There he offered places on the bus to the elderly and to young children. When his bus was full, he got on the highway to Houston. Now this kid was 18 years of age, don't forget.

All the buses had had a full tank of gas, but Houston's around 350 miles away and he ran out of gas a couple of times. Both times, he did a whip round (he also stopped cars on the highway and begged for some spare change), managed to buy gas and delivered his contingent of elderly people and children safely to the Houston Astrodome, which had been set up (very nicely, with swipe cards to get in) with bedding and kitchens.

I wonder what happened to that boy. I hope he got a scholarship to a university because he's a born leader.

OK, no more about Katrina.

Shaun said...

"The response from DC was not "lacking". What was lacking was the corrupt governor of the state of Louisiana and the corrupt mayor of New Orleans. The Federal Government was already prepared way ahead of the hurricane, before it veered off over into Mississippi. Nevertheless, the Governor of Mississippi had already requested Federal aid and it was on his doorstep by the time the hurricane hit." - Verity

Well then that's a systemic failure, isn't it? Or are you saying that was a successdul op to help/rescue those people? I didn't have you down as an American apologist but...

Anonymous said...

Shaun "I didn't have you down as an American apologist but ..."

Then you are unobservant and have reading comprehension problems.

I am an unashamed apologist - if one were needed - for the United States, the freest and most democratic nation in the world. I say this unequivocably.

Back to the topic of this thread: Myanmar. We cannot invade a sovereign country because we don't like the way they behave. We didn't invade the Eastern Bloc countries or the Soviet Union before or during the Cold War. We didn't approve of them, either. We didn't approve of the Gulags. But we didn't invade them. We cannot and must not invade Myanmar.

Shaun said...

"We didn't approve of the Gulags. But we didn't invade them. We cannot and must not invade Myanmar."

And on that, Verity, we are both agreed; a more catastrophic use of hard power, were we even remotely capable of summoning it, cannot be imagined. Delivering democracy at gunpoint has had debatable results; delivering aid/saving lives at gunpoint surely can't end well...

Anonymous said...

OK, Shaun. Pax. Democracy can only come from within. When people develop a hunger for it, they take it. Look what happened to the Ceauçescus. The Marcoses. To name but two recent examples.

One would have thought that both these couples, with the secret services infiltrating every nook and cranny of life, and their bodyguards and their control of the military, were invincible.

Also, re the military, the heart of the soldiers isn't in it. They don't want to accept orders to shoot their own people. I don't think the Philippine army would have accepted orders to shoot into the crowds. That's why, at the time of Tienanmen Square in Beijing, the Chinese brought soldiers in from thousands of miles away. They were another tribe, another distant people with no familial feelings for the Beijingers, which is why they were able to shoot. The Chinese are very guileful in warfare and they did exactly the right thing (for their purposes).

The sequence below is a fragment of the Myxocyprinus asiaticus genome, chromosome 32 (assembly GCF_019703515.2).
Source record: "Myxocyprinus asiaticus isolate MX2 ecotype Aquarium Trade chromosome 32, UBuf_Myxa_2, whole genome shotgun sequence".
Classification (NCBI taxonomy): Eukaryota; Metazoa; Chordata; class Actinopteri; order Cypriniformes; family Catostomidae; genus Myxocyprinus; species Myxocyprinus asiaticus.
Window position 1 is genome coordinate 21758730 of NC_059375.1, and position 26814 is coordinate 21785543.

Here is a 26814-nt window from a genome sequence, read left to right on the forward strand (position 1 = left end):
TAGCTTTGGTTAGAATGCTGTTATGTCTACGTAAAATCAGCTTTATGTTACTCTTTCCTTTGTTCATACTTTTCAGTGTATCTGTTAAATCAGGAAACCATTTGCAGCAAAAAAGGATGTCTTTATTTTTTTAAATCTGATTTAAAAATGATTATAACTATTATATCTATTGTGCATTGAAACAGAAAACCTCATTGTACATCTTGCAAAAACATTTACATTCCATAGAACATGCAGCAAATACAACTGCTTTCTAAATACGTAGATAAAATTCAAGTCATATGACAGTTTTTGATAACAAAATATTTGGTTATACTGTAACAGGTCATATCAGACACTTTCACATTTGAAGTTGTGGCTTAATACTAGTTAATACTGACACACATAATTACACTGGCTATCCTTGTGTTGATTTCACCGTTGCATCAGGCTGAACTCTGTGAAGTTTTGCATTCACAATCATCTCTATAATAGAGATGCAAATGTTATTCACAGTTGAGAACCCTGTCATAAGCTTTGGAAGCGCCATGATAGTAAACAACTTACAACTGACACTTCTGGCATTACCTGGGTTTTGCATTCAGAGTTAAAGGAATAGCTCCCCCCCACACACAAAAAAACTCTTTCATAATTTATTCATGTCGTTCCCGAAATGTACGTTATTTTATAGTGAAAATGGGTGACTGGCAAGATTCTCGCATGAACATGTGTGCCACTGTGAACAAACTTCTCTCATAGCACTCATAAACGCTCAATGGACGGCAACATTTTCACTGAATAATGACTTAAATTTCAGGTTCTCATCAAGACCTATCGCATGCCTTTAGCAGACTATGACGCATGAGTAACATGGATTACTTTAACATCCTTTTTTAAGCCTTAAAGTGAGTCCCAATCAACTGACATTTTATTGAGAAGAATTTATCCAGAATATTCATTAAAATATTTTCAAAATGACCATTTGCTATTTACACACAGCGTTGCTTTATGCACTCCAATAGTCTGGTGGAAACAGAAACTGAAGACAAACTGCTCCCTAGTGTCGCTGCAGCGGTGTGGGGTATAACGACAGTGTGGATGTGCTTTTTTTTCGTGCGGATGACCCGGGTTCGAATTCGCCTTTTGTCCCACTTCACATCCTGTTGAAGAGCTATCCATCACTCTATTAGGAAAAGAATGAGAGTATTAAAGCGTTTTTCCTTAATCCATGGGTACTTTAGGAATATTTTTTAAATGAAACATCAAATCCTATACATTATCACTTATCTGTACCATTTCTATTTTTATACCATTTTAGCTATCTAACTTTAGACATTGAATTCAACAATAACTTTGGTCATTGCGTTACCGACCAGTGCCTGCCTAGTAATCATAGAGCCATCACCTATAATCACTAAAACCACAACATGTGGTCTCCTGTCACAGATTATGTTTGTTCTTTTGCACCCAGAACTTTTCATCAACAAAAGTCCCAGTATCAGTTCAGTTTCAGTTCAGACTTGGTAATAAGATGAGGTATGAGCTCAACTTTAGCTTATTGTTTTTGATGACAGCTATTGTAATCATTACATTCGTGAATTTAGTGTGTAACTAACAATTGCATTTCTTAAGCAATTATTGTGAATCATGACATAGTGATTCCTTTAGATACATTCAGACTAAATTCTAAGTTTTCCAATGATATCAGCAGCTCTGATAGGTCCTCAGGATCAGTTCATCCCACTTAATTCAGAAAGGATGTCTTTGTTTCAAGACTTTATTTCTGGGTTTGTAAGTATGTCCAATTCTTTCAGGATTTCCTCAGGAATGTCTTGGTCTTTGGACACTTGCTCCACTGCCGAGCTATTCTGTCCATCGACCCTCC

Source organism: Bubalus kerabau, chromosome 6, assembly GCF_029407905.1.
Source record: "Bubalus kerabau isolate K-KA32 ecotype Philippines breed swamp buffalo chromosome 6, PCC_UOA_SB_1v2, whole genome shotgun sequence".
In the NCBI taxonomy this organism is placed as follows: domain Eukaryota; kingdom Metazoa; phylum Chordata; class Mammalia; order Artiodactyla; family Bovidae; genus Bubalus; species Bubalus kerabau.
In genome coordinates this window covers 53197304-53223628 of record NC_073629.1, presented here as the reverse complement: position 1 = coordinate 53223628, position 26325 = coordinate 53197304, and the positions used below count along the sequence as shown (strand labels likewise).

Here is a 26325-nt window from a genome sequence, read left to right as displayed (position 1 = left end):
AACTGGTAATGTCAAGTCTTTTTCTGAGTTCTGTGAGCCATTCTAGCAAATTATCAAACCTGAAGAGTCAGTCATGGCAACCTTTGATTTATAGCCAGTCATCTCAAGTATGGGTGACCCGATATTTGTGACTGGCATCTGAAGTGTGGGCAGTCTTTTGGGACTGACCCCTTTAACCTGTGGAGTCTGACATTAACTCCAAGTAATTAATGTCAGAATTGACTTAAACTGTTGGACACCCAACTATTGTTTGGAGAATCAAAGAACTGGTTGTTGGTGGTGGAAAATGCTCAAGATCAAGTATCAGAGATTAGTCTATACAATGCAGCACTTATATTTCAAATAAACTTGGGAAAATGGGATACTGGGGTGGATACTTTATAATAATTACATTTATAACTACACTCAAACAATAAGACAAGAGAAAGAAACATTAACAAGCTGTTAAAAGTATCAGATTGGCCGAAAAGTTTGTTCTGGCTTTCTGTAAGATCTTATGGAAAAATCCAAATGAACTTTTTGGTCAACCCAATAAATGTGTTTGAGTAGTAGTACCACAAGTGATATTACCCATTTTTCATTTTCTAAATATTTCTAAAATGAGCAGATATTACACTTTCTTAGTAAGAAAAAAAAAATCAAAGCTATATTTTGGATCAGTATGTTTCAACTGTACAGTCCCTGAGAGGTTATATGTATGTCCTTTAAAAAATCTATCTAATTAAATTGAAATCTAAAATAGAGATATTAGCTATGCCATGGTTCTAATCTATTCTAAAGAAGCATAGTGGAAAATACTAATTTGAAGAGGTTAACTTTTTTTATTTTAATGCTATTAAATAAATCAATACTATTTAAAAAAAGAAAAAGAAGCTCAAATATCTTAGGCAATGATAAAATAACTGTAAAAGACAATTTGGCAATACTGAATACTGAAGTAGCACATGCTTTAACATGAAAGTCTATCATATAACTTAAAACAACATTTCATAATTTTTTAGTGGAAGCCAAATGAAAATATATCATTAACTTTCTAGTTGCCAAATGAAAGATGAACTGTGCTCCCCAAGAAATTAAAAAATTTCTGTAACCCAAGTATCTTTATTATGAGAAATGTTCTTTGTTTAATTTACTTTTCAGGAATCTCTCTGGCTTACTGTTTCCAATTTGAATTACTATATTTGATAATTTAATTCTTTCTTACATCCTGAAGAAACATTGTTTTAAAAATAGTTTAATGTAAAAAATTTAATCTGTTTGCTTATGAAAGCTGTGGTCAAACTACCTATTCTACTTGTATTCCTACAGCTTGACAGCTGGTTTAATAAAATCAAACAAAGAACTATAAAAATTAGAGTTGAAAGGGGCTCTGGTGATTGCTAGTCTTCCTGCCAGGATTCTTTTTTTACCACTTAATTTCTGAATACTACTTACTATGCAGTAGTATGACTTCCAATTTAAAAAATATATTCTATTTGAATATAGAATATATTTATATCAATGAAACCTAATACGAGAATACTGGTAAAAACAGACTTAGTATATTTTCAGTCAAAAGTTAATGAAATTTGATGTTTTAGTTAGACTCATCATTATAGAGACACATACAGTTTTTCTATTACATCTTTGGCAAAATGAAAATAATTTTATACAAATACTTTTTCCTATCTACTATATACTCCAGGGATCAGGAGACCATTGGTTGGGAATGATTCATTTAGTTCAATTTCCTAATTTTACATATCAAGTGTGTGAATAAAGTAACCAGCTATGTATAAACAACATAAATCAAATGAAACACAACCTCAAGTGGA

Myanmar is a sovereign nation. We must not interfere. In fact, I found even the suggestion that we should quite startling.

Anonymous said...

I believe I'm right when I suggest that the only time democracy has successfully been forced on a people was when the Americans forced the Japanese to accept this way of government after WWII.

But the circumstances were unique and will never be repeated in the foreseeable future.

Yak40 said...

somehow slid onto a thread about Burma - yes, Yak40, I am looking at you

Verity, actually I was merely answering Shaun's nonsense, see May 17, 2008 8:56 PM.

Shaun said...

You are right about Japan being the only democracy-by-force successfully launched upon the world. And even that rellied heavilly upon entrusting power back to the zaibatsu which dominated the economy and military-industrial complex in the pre-war years (having risen to and consolidated power after the 1905 spat with Russia).

Ultimately, to get back on topic of Burma and out of the Louisiana swamps, I do feel (and did say earlier) that this disaster is the death of the regime. If it lets foreigners in to deliver aid, its going to go fast. If not, resentment will build up among survivors, manpower will be unavailable to the army in the future by dint of being dead and the regime dies at that point. I honestly don't see how it could continue unless its foreign backers prop it up.

Invading, however, would muddy these waters by creating a semi-legitimate resistance, primed on decades of anti-foreigner propaganda ("look! the forigners are here! And they're armed just like the Junta always said they would be! They must be coming to kill us!"). And that's assuming that our critically overstretched armed forces could do anything useful.

Anonymous said...

I agree. Go in and create another Viet Nam. The West has to learn to leave people the hell alone. They are responsible for their own lives. Britain, as the ex-colonial power has absolutely no responsibility. They're an independent nation and they're responsible for themselves.

I do not think their foreign backers are going to make enemies of customers in the West by backing some stupid resistance.

Anonymous said...

Verity - I maintain my belief that you should be airdropped into Burma. What the hell made you think I was being funny?